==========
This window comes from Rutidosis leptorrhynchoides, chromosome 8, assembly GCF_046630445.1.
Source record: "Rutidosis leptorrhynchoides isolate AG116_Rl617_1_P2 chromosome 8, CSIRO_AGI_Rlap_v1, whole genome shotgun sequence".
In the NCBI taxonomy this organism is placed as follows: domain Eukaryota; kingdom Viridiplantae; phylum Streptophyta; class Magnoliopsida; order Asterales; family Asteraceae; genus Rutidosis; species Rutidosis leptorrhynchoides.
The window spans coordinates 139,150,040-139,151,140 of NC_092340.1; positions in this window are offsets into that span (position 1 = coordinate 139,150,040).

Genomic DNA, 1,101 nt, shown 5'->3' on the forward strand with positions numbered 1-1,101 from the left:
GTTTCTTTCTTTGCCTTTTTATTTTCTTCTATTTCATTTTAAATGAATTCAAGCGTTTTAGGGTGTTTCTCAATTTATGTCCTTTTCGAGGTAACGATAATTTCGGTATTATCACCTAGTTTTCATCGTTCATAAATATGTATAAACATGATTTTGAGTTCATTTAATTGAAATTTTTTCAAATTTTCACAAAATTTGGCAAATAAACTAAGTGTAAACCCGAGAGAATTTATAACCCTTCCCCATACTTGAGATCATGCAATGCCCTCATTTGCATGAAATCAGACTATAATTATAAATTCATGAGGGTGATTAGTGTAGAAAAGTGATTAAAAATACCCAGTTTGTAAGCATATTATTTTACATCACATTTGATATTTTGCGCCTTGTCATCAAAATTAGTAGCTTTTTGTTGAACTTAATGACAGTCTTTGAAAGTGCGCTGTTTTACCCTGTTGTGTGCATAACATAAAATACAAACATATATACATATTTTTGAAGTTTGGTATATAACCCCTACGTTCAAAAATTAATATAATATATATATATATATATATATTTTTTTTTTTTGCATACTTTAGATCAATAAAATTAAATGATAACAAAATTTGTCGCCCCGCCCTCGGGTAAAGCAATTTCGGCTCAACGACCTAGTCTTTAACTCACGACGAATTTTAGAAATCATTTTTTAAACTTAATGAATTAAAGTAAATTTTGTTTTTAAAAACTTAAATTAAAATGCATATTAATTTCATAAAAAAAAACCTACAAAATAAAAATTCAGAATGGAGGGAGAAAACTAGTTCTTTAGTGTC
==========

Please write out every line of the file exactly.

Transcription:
This window comes from Rutidosis leptorrhynchoides, chromosome 8, assembly GCF_046630445.1.
Source record: "Rutidosis leptorrhynchoides isolate AG116_Rl617_1_P2 chromosome 8, CSIRO_AGI_Rlap_v1, whole genome shotgun sequence".
In the NCBI taxonomy this organism is placed as follows: domain Eukaryota; kingdom Viridiplantae; phylum Streptophyta; class Magnoliopsida; order Asterales; family Asteraceae; genus Rutidosis; species Rutidosis leptorrhynchoides.
The window spans coordinates 139,150,040-139,151,140 of NC_092340.1; positions in this window are offsets into that span (position 1 = coordinate 139,150,040).

Genomic DNA, 1,101 nt, shown 5'->3' on the forward strand with positions numbered 1-1,101 from the left:
GTTTCTTTCTTTGCCTTTTTATTTTCTTCTATTTCATTTTAAATGAATTCAAGCGTTTTAGGGTGTTTCTCAATTTATGTCCTTTTCGAGGTAACGATAATTTCGGTATTATCACCTAGTTTTCATCGTTCATAAATATGTATAAACATGATTTTGAGTTCATTTAATTGAAATTTTTTCAAATTTTCACAAAATTTGGCAAATAAACTAAGTGTAAACCCGAGAGAATTTATAACCCTTCCCCATACTTGAGATCATGCAATGCCCTCATTTGCATGAAATCAGACTATAATTATAAATTCATGAGGGTGATTAGTGTAGAAAAGTGATTAAAAATACCCAGTTTGTAAGCATATTATTTTACATCACATTTGATATTTTGCGCCTTGTCATCAAAATTAGTAGCTTTTTGTTGAACTTAATGACAGTCTTTGAAAGTGCGCTGTTTTACCCTGTTGTGTGCATAACATAAAATACAAACATATATACATATTTTTGAAGTTTGGTATATAACCCCTACGTTCAAAAATTAATATAATATATATATATATATATATATTTTTTTTTTTTGCATACTTTAGATCAATAAAATTAAATGATAACAAAATTTGTCGCCCCGCCCTCGGGTAAAGCAATTTCGGCTCAACGACCTAGTCTTTAACTCACGACGAATTTTAGAAATCATTTTTTAAACTTAATGAATTAAAGTAAATTTTGTTTTTAAAAACTTAAATTAAAATGCATATTAATTTCATAAAAAAAAACCTACAAAATAAAAATTCAGAATGGAGGGAGAAAACTAGTTCTTTAGTGTC